The Esplanade metropolitan magistrate’s court witnessed drama when the magistrate stopped journalists from entering the court at the insistence of defence lawyers.
The magistrate did not allow journalists to enter the courtroom to cover the proceedings in the hit-and-run case.
The magistrate had initially asked the media to seek permission from the Chief Metropolitan Magistrate, but later said that the media would be responsible for what they report.
Advocate Rizwan Merchant argued for the media after some journalists approached him. Merchant said not permitting journalists in the court was a violation of Article 19 [which talks about the Right to Freedom] of the Constitution of India.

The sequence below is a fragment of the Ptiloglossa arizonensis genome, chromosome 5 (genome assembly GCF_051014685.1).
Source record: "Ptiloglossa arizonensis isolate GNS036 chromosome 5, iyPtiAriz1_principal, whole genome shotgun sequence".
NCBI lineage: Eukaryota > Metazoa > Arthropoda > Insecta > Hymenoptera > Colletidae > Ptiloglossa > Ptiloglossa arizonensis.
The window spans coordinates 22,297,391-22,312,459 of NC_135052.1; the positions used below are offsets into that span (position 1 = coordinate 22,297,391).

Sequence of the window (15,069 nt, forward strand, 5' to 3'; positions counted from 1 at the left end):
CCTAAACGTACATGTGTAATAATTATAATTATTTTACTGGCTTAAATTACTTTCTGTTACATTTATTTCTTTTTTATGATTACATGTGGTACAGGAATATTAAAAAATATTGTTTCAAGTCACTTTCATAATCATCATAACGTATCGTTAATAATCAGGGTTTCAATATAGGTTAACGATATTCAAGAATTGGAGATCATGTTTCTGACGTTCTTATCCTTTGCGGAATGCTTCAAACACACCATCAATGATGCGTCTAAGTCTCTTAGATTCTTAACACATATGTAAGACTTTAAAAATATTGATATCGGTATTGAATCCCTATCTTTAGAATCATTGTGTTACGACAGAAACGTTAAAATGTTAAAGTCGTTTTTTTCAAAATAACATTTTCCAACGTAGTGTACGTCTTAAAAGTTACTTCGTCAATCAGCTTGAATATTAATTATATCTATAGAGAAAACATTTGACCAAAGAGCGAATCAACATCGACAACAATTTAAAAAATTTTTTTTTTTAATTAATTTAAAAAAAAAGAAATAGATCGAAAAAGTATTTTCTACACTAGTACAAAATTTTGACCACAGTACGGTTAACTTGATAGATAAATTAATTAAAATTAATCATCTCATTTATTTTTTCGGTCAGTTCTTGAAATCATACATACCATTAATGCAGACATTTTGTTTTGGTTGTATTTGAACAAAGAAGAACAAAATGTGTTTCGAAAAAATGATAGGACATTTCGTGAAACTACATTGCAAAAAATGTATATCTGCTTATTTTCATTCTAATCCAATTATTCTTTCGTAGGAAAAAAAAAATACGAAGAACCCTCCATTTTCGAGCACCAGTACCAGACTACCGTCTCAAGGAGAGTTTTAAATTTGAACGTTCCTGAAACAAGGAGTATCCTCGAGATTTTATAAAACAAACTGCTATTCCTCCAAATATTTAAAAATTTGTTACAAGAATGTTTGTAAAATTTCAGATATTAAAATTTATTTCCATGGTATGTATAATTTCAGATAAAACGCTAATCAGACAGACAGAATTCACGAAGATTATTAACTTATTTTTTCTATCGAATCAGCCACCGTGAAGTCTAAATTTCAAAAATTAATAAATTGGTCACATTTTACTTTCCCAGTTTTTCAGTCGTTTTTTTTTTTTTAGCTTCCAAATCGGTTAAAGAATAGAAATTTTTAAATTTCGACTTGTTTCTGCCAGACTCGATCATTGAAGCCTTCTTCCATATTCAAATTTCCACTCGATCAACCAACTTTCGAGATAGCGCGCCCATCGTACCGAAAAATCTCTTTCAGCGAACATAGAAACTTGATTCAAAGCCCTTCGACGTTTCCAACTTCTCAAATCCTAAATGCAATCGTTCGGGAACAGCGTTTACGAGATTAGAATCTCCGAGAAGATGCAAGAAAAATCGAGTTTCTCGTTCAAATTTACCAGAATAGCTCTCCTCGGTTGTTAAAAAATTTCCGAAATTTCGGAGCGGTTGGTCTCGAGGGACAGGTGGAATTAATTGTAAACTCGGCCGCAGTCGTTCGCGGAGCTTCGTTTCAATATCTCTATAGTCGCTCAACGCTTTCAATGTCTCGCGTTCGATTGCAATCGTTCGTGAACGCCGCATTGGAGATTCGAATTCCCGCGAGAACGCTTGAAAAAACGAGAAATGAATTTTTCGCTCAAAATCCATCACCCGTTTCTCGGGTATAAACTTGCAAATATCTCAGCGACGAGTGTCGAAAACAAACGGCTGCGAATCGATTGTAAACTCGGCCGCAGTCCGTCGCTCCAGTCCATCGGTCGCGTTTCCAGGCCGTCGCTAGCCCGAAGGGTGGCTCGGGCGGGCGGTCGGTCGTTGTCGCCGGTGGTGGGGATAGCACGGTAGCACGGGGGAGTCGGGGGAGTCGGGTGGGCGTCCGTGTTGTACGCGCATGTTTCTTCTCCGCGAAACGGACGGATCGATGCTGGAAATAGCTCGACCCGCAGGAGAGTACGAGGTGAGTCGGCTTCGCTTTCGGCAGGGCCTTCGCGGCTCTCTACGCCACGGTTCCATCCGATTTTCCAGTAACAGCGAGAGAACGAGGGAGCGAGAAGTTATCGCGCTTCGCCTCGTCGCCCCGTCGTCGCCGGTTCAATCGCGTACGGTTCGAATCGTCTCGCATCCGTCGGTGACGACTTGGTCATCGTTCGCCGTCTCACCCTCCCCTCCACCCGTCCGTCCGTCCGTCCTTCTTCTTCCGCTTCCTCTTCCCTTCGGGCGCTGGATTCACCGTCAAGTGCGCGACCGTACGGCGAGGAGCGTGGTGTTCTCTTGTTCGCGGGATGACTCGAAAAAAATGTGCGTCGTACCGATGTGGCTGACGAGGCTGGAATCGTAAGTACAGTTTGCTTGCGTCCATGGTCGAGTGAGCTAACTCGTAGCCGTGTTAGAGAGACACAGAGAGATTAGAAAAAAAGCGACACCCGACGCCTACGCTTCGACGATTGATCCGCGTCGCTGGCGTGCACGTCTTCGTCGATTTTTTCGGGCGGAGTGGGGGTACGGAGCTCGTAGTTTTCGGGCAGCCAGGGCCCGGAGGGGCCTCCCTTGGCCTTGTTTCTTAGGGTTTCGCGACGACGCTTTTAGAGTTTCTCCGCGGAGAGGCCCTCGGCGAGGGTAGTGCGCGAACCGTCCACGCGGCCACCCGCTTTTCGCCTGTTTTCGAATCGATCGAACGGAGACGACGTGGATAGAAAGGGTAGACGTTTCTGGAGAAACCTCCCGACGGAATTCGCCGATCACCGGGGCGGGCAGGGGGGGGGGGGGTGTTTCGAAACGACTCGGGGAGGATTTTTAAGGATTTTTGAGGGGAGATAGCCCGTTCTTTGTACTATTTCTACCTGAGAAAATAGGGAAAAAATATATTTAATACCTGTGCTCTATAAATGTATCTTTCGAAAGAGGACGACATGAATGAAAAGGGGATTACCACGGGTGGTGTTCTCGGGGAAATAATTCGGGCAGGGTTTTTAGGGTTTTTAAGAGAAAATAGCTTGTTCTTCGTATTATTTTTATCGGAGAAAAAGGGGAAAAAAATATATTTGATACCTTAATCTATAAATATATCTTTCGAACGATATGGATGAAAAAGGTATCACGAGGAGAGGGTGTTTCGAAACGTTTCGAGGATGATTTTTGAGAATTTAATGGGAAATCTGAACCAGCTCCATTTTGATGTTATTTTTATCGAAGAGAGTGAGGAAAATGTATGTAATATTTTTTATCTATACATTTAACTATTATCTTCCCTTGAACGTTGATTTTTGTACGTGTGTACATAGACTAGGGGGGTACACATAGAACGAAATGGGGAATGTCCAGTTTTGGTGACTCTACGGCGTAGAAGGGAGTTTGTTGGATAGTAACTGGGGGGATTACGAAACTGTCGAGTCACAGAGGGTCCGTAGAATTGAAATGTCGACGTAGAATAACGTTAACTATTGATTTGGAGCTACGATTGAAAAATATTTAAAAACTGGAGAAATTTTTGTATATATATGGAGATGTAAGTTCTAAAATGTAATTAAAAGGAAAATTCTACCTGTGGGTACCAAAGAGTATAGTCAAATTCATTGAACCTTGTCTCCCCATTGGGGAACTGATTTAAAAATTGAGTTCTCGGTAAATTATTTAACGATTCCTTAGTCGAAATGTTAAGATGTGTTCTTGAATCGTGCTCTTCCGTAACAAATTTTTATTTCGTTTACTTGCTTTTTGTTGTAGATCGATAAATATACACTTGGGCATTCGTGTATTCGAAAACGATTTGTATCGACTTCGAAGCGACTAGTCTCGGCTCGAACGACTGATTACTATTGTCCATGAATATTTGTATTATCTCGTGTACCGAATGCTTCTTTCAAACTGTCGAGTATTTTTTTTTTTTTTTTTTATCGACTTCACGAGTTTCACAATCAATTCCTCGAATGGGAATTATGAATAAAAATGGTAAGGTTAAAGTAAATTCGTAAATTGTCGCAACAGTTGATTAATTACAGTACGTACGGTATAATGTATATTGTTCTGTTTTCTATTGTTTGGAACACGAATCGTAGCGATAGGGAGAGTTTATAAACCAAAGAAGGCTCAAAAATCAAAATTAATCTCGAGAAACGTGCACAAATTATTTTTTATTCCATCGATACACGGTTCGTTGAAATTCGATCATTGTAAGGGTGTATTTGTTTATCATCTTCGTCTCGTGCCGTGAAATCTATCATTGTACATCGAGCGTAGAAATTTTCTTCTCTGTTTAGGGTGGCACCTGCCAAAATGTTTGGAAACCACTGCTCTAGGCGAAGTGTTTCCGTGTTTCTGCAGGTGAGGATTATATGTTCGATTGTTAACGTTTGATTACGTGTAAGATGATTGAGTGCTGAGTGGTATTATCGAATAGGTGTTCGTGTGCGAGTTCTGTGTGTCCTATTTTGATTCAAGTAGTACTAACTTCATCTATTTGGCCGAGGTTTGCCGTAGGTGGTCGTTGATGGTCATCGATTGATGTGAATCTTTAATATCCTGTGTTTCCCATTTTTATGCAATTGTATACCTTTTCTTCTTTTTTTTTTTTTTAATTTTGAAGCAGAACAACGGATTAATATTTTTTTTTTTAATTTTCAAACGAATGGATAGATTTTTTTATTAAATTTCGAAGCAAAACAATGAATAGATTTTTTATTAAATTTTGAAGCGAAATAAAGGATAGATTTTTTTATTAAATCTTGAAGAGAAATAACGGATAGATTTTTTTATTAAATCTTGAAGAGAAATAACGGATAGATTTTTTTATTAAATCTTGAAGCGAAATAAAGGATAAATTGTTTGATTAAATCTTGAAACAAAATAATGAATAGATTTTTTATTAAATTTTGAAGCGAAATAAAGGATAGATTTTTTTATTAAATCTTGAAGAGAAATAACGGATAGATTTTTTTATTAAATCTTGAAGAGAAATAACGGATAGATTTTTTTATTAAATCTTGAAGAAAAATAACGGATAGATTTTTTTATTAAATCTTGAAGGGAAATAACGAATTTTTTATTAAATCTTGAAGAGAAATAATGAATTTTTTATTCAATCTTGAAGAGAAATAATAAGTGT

Merchant further argued that there could be restrictions only if the matter concerns national security or public order. He said as per Constitution the magistrate’s court does not have the power to issue prohibition orders on the media and that only the high court has that power.
He said the case did not concern offences such as rape, which need to be dealt with sensitively, or involve character assassination. He argued that the media will report from the remand report and not express their views in news reports.
Merchant later told Hindustan Times, “The rule has to be blanket. The court cannot direct the media to go out of the case while allowing general public to sit through the proceedings.”
Magistrate V. W. Sonawane adjourned the hearing on the prohibition issue and will hear it on February 3.